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No If's, Butts or Maybe's

Optimize Blog - July 18, 2012 - 0 comments

Many of us are confronted on a day to day basis with being tied to a desk, sat in front of our computers wading through vast amounts of data trying to execute in our roles. During this daily routine it is often hard to remember the requirement to get up and walk around. The most walking many people get is to walk from one meeting to the next.
At Zeitgeist we often write about health at work and so were interested to see the latest research in The Lancet which estimates that around a third of adults are not doing enough physical activity, causing 5.3m deaths a year which is equivalent to the number of deaths caused by smoking. The research states that the facts suggest that this should now be considered a pandemic.
We wrote in a recent blog about the brain’s tendency to look on the positive side of risk and this research is suggesting that we require a new way of thinking about the problem, namely that we should be concerned with the danger of inactivity rather than the benefits of physical exercise.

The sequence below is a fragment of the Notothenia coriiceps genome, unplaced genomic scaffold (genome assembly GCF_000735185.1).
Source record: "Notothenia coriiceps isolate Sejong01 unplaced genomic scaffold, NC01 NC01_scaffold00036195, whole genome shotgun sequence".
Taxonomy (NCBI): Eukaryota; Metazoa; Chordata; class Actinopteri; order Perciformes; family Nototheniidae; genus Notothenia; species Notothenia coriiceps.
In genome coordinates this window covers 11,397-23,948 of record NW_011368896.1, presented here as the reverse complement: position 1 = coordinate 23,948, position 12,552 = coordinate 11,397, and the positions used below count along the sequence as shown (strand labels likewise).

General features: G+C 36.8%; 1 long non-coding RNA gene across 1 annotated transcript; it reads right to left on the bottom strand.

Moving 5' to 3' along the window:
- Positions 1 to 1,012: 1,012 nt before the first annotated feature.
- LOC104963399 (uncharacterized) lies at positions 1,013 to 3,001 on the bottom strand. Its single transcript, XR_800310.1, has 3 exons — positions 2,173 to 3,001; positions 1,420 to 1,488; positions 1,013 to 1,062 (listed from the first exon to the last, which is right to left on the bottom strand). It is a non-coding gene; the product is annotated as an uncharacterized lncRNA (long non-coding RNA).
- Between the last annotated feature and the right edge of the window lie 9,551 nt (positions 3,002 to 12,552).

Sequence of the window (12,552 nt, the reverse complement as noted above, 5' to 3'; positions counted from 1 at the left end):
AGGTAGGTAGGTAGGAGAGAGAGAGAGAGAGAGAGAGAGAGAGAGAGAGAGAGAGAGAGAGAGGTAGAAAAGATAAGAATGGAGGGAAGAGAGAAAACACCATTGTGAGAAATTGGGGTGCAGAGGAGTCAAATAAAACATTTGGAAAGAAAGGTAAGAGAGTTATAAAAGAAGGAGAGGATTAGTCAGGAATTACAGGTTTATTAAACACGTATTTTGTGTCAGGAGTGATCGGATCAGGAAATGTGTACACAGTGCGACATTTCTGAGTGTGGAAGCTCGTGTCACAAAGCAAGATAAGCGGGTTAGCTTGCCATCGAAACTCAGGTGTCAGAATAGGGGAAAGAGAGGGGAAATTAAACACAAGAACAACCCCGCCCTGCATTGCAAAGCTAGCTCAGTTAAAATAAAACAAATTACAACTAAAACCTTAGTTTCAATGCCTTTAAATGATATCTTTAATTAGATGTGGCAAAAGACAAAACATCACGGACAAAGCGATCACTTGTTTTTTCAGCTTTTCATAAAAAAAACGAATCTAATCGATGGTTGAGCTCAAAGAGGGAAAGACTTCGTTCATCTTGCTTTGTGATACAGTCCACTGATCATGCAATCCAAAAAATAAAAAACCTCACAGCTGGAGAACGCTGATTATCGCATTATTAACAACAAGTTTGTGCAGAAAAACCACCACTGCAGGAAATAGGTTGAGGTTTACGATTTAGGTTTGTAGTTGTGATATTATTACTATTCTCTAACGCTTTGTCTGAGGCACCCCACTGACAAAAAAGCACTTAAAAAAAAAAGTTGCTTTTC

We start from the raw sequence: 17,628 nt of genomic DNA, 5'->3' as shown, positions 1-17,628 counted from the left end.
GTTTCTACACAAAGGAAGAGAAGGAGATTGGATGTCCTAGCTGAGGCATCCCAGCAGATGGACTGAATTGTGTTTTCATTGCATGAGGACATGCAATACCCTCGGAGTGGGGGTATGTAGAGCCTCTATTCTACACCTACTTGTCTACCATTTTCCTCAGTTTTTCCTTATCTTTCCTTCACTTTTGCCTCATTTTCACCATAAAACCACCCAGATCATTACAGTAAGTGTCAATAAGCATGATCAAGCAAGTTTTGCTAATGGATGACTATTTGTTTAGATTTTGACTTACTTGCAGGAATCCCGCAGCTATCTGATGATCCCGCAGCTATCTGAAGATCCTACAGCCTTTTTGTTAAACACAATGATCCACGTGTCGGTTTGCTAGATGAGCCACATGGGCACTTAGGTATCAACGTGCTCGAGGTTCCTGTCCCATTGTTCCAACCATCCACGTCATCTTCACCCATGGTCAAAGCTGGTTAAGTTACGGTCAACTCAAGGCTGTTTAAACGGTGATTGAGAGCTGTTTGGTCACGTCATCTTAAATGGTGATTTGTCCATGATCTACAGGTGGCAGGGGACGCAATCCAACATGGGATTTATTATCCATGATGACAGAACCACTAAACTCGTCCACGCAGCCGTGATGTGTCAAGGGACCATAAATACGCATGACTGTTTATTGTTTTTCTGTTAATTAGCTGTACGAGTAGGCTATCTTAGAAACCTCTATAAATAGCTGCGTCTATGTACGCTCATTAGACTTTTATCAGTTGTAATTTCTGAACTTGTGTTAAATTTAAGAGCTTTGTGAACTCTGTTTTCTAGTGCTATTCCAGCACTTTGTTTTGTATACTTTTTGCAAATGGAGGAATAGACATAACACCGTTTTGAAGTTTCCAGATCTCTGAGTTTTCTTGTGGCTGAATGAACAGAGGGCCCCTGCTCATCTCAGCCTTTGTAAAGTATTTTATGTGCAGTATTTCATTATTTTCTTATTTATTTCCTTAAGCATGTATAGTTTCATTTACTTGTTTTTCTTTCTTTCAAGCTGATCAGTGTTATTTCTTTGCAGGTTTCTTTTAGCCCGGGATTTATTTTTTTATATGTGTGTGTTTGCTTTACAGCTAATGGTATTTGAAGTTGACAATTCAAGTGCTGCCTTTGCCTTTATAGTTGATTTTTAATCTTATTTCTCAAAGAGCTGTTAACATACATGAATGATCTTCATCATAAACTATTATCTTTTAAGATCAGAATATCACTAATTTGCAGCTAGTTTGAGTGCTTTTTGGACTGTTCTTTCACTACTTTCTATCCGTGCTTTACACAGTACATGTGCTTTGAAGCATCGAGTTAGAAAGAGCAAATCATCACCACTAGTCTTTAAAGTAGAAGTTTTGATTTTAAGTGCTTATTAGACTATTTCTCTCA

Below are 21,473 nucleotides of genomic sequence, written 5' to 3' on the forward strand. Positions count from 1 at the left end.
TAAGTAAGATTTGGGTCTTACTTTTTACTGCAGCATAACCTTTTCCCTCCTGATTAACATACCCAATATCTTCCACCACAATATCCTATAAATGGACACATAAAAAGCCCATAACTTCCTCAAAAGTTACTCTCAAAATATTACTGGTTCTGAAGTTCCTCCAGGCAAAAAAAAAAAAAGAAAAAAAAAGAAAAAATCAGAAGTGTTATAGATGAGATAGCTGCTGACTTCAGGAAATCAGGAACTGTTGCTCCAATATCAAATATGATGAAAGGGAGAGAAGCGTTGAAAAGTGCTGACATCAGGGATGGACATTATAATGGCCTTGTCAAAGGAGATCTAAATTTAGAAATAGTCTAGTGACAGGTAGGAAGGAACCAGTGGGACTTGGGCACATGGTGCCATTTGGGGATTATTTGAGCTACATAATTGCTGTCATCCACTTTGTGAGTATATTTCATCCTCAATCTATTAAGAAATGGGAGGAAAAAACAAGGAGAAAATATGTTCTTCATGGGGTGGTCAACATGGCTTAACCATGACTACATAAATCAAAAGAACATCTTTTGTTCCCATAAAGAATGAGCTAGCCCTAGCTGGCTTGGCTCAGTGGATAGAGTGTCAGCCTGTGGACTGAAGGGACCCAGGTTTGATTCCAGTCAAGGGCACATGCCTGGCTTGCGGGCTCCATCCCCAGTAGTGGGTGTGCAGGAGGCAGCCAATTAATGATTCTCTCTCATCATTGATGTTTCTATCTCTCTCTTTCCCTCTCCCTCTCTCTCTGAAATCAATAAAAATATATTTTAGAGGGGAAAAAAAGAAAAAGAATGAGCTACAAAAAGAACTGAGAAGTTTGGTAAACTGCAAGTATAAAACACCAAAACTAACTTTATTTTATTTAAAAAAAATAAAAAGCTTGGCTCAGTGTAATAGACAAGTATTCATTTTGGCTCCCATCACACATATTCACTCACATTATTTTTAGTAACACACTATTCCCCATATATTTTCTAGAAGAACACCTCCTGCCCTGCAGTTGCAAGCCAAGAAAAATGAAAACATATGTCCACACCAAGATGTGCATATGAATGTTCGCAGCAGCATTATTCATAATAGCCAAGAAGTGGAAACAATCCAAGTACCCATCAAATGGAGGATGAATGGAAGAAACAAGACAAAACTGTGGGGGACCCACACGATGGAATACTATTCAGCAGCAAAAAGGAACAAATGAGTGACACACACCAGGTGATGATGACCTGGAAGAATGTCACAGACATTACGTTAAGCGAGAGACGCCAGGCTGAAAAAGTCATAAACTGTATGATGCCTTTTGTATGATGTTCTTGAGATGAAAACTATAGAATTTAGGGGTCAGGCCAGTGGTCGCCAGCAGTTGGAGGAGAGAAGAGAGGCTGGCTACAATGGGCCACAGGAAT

As we are just a few days away from the 2012 Olympic games it is no surprise perhaps that the timing of the release of this report comes just as we are about to be exposed to elite sport at its finest.
While conceptually we all get the fact that we need to be more active, we find ourselves sat in meetings, in front of our computer or in front of the TV at the end of the day as we try to unwind from our work day. Importantly we need to understand that even going to the gym at the beginning or end of the day doesn’t actually compensate for the time spent sitting inactive.
It is imperative then that we make sure we get up regularly from our desks and move around. As leaders we are accountable for ensuring that our people get up and walk around at regular intervals – our teams health should be our concern.
Here at Zeitgeist we have found that the simple purchase of a pedometer can change the way we behave.  By tracking our steps during the day and setting targets to increase the number of steps taken day over day, we’ve made it a fun way to change behaviour with an element of competitiveness thrown in just to add some interest.
If you find yourself and your team spend too much time sitting and inactive at work, find ways to get people up and off their butts. If you don’t like the pedometer idea then try having one on one meetings while walking around the block. Have short team meetings where you encourage people to stand for the duration or perhaps even encourage people to use the stairs rather than to take the elevators between floors.
As leaders we cannot turn a blind eye to the potential damage caused by the way we ask our teams to operate and so we need to ensure that coaching our teams on good health practices becomes firmly part of our stated leadership accountability.

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